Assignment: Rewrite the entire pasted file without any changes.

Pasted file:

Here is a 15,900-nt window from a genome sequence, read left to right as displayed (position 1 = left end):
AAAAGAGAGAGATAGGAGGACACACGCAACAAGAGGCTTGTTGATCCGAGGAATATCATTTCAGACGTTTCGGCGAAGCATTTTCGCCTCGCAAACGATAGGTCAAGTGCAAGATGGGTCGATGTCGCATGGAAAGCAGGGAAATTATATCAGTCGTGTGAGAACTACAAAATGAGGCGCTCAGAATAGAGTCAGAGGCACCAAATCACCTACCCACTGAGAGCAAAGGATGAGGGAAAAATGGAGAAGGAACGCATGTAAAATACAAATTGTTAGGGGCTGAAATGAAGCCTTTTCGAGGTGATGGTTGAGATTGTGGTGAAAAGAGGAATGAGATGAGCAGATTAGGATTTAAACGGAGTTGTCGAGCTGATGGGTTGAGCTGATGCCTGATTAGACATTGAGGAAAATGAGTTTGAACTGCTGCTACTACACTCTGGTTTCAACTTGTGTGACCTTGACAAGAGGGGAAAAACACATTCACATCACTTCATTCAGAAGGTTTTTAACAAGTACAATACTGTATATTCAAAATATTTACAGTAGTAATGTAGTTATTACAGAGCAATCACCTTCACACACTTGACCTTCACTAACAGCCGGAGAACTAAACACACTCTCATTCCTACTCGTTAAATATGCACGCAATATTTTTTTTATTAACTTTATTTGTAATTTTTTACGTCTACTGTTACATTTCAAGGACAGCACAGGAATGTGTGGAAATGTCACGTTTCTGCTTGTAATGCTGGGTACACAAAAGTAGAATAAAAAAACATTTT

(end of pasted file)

Here is a 15,900-nt window from a genome sequence, read left to right as displayed (position 1 = left end):
AAAAGAGAGAGATAGGAGGACACACGCAACAAGAGGCTTGTTGATCCGAGGAATATCATTTCAGACGTTTCGGCGAAGCATTTTCGCCTCGCAAACGATAGGTCAAGTGCAAGATGGGTCGATGTCGCATGGAAAGCAGGGAAATTATATCAGTCGTGTGAGAACTACAAAATGAGGCGCTCAGAATAGAGTCAGAGGCACCAAATCACCTACCCACTGAGAGCAAAGGATGAGGGAAAAATGGAGAAGGAACGCATGTAAAATACAAATTGTTAGGGGCTGAAATGAAGCCTTTTCGAGGTGATGGTTGAGATTGTGGTGAAAAGAGGAATGAGATGAGCAGATTAGGATTTAAACGGAGTTGTCGAGCTGATGGGTTGAGCTGATGCCTGATTAGACATTGAGGAAAATGAGTTTGAACTGCTGCTACTACACTCTGGTTTCAACTTGTGTGACCTTGACAAGAGGGGAAAAACACATTCACATCACTTCATTCAGAAGGTTTTTAACAAGTACAATACTGTATATTCAAAATATTTACAGTAGTAATGTAGTTATTACAGAGCAATCACCTTCACACACTTGACCTTCACTAACAGCCGGAGAACTAAACACACTCTCATTCCTACTCGTTAAATATGCACGCAATATTTTTTTTATTAACTTTATTTGTAATTTTTTACGTCTACTGTTACATTTCAAGGACAGCACAGGAATGTGTGGAAATGTCACGTTTCTGCTTGTAATGCTGGGTACACAAAAGTAGAATAAAAAAACATTTT